All Our Yesterdays - Introduction

Introduction To The Disc Version

This is the second incarnation of the fanzine version of All Our Yesterdays — the 40 reprinted articles that I finally managed to publish on 26 th January 1991. This is being completed some six years later, just prior to ATTITUDE The Convention (Tuesday 11 th February 1997.)

The original paper account of AOY’s history (and how both Harry Warner and I viewed the project) is recounted below, mainly for those coming to this collection for the first time. The question, I suppose, is why go through all the typing again? Two things — one I know and the other I suspect.

Firstly, the original paper edition hit many criticisms (some justified, some nit-picky, and some just pointless) but has slowly sold itself down to the last handful of copies. Feedback also seems to indicate that people are using the paper copies as reference tools as well as for the nostalgia contained within them. This “Electric” version should make referencing and annotation easier.

And, lastly, because the intervening years have seen not only an advancement in readily available technology — along with a new breed of fan who isn’t afraid to use it in the same way I used to use a manual typewriter and stencils — I felt it was time to cater for them as well.

As to whether this is the first true electric fan production? I know not — and care less. I would hazard a guess to say that it is the first fanthology on a coloured 3½-inch HD disc to be produced with a wraparound colour cover, disc label and its own little clear perspex box. And you don’t get those kind of goodies when you download from the Web.

My final comment before going into the original intro is more of a request:— That these files not be duplicated (except for personal backup purposes), uploaded onto a BBS or Website without requesting first, and that any quotes taken from this edition be credited to this edition.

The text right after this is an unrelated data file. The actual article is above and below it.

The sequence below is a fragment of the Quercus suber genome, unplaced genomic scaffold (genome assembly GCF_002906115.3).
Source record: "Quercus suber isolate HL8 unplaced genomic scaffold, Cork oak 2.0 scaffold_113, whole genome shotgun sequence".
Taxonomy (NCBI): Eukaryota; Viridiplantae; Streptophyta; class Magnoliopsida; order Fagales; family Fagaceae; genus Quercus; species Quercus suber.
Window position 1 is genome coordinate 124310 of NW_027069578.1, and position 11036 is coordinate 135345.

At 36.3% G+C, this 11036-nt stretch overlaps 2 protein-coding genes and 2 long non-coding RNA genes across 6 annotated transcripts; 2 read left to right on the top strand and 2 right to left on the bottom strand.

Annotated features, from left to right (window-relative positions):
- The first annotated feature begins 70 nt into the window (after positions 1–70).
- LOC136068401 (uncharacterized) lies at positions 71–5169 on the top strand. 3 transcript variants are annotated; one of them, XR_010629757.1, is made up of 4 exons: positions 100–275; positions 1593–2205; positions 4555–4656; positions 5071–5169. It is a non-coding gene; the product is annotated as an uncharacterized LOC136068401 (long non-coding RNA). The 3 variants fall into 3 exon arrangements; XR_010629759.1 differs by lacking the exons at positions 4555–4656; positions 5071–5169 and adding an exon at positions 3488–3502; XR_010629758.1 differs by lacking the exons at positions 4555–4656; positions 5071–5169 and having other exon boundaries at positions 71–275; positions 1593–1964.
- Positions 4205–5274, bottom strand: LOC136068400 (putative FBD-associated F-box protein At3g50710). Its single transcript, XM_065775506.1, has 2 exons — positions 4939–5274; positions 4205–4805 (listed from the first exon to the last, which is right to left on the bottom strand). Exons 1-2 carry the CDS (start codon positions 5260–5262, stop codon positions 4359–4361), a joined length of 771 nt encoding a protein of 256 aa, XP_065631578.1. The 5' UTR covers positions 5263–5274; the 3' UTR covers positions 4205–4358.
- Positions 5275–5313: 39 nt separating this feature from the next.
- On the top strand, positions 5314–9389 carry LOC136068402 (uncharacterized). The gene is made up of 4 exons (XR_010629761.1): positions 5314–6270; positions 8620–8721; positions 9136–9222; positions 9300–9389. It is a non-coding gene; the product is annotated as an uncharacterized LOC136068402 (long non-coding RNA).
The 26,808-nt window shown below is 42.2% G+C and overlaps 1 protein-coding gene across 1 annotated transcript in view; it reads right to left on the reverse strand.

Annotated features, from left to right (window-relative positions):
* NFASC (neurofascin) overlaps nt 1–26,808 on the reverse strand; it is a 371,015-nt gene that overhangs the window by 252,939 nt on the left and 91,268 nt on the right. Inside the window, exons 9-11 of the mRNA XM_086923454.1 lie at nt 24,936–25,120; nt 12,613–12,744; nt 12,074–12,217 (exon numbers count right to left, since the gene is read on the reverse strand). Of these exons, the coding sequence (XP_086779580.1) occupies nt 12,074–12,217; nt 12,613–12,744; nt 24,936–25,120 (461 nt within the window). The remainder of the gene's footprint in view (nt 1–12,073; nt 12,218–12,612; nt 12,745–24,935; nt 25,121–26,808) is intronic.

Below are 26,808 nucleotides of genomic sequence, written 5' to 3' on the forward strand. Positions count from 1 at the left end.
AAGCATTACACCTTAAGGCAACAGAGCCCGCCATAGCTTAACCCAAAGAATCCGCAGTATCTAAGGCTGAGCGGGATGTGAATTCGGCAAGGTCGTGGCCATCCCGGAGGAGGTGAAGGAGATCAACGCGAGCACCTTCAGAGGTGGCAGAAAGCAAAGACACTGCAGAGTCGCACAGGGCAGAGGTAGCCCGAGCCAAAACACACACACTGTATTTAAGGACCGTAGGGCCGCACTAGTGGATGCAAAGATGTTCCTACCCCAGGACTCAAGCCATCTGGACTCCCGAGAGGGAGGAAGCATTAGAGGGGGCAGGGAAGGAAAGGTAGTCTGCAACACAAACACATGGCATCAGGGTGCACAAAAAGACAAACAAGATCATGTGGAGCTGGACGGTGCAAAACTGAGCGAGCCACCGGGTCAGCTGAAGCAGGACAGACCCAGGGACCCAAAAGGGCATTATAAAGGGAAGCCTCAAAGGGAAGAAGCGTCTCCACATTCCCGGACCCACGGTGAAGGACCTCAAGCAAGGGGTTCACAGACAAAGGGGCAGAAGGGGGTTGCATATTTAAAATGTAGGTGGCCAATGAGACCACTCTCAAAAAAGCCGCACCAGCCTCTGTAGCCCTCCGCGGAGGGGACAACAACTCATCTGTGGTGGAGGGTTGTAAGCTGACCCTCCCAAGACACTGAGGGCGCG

Now, let me take you back to 1986, via 1991, to tell you how the Beast was born….

Notes for bastard reviewers of this fanzine art…..


Notes for fanzine reviewers of this bastard art…..

I suppose it depends on what and how you would view such an undertaking as this omnibus.

Personally I don’t particularly consider it specifically a work of fanhistory as there was no intention of such when I took on the project. Nor does it set itself out to be the definitive collection of articles penned by Harry – such was never the case (a task, it must be said, which would prove impossible before it even got started).

No, if this should be viewed as anything other than a collection of fanzine articles, then the point has been missed because that is what I have tried to do here – setting the pieces out on their own, giving each a title illustration, the endings, where they required it, have artwork, and where the articles end on a right-hand page they are backed with a full page illustration so that (a) each new section starts as it should, on the right-hand page (which makes it easier to read) and (b) no fanzine editors like blank pages in their fanzines, do they?

One of the biggest comments (complaints?) will be the lack of page numbers to this collection. What can I say, except that, during my eleven years of fanzine production (at the time of typing this, that is) I have almost never put a page count in any of my fanzines. This attitude is nothing new (see the section about Harry’s own HORIZONS}and I doubt I would have completed this project if I had had some running record of just how many pages I had turned out or, more importantly, how many pages were left to type.

There may also be comments about certain sections and their history seeming fuzzy. For that I can but lay down this brief history of the project.